Wikileaks founder Julian Assange has been holed up in Ecuador’s London Embassy since 2012 to avoid extradition to Sweden as he faces four allegations of sexual assault.

However, the statute of limitation laws in Sweden means that three of those four allegations may never be investigated.

In 2012 Assange was granted asylum by Ecuador after allegations of incidents of sexual assault came to light. The incidents allegedly took place in 2010 with three of the four allegations having a statute of limitation of five years. The fourth, under Swedish law, has a statute of limitations of ten years.

It must be said that Swedish prosecutors haven’t sat around for five years doing nothing. Swedish prosecutors agreed to interview Assange, as part of the investigation into the allegations, at the Ecuadorian Embassy in March of this year. This happened after Assange refused to travel to Sweden to answer questions for fear of being extradited to the USA to face charges pertaining to Wikileaks.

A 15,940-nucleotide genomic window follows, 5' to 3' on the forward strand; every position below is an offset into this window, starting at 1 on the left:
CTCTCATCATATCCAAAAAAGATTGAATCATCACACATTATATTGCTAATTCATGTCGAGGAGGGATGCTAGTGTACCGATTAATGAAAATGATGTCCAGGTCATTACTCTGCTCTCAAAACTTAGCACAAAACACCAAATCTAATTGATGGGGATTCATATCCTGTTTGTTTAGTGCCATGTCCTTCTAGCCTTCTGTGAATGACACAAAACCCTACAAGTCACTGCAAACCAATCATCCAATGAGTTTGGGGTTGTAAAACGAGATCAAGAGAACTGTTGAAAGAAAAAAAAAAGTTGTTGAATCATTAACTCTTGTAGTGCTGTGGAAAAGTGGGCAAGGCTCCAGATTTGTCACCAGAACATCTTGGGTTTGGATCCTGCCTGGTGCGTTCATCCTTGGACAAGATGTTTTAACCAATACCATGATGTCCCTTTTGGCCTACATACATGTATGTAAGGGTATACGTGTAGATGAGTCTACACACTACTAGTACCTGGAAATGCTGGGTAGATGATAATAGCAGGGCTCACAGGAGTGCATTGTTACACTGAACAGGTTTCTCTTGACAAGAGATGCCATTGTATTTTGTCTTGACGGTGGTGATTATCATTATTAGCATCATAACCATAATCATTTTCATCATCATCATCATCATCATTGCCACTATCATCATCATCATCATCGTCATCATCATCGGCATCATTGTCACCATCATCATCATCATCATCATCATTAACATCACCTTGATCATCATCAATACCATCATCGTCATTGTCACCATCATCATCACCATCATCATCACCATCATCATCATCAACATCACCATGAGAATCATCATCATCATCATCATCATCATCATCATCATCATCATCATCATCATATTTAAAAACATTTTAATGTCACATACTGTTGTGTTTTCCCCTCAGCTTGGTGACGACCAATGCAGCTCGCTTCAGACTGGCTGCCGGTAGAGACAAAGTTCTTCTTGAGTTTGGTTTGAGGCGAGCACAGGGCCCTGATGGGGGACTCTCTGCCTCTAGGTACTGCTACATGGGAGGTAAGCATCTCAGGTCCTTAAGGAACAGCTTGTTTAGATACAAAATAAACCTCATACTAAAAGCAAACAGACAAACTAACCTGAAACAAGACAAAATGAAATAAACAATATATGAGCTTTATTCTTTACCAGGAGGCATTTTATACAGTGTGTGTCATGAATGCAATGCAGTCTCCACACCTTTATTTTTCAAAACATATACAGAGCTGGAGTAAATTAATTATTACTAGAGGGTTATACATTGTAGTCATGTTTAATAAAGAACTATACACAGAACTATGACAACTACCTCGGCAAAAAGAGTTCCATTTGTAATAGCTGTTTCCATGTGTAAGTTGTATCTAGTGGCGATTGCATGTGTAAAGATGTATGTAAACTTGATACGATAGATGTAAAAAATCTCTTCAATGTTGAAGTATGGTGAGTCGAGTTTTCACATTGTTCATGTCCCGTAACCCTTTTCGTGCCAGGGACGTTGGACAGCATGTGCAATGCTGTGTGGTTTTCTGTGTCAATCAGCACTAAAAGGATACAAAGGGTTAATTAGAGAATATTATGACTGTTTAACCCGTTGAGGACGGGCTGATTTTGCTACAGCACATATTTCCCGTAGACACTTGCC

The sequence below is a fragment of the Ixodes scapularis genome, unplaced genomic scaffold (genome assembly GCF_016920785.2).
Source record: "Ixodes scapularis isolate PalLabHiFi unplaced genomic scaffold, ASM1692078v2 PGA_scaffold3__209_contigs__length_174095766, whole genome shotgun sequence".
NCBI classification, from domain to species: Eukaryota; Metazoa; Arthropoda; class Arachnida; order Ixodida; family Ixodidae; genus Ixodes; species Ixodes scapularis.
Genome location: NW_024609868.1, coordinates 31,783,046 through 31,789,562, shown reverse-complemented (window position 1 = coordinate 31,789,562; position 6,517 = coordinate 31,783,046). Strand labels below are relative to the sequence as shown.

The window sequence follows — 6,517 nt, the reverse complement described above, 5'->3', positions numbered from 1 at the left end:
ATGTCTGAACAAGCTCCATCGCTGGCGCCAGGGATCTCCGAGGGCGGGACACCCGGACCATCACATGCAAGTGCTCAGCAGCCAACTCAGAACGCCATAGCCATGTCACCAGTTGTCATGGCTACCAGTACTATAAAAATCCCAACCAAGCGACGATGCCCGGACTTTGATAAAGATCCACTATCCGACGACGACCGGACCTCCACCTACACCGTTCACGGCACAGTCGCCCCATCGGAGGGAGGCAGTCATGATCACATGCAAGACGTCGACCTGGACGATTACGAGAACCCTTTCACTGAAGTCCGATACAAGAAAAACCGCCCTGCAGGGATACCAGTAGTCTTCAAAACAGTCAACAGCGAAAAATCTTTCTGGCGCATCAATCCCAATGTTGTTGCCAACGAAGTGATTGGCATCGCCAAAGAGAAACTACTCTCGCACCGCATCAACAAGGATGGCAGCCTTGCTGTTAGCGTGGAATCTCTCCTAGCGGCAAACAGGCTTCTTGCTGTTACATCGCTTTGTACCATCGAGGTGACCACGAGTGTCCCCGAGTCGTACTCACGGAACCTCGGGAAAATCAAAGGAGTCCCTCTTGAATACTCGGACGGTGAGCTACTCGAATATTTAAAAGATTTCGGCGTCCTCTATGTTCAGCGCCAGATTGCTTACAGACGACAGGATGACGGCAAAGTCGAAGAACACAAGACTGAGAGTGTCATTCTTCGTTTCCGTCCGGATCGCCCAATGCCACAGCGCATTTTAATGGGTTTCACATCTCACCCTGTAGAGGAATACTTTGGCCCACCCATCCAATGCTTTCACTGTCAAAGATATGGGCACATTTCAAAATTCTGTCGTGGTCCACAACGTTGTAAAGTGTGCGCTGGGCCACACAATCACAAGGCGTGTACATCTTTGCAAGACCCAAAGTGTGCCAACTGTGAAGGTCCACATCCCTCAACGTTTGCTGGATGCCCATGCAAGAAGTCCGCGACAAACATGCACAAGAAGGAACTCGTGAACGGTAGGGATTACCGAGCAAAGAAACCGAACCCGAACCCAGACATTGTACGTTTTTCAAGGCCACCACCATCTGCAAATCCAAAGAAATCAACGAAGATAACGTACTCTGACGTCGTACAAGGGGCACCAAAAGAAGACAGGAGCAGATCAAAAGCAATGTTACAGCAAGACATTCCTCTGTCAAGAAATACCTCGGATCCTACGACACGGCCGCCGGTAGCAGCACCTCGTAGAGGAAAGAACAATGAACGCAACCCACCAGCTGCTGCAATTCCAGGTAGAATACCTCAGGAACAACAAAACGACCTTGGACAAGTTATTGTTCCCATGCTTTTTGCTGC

However, the Ecuadorian Embassy did not give permission to the Swedish prosecutors to conduct the interview meaning it didn’t take place.

Now, Swedish prosecutors have only seven days left in which to interview Assange in relation to these charges given that they were filed between 13 and 18 August 2015.

A lot can happen in seven days but Ecuador deciding to rescind Assange’s asylum, or even allow Swedish prosecutors to interview the Australian hacker seems highly unlikely.

[Via – Independent]
Brendyn Lotz writes news, reviews, and opinion pieces for Hypertext. His interests include SMEs, innovation on the African continent, cybersecurity, blockchain, games, geek culture and YouTube.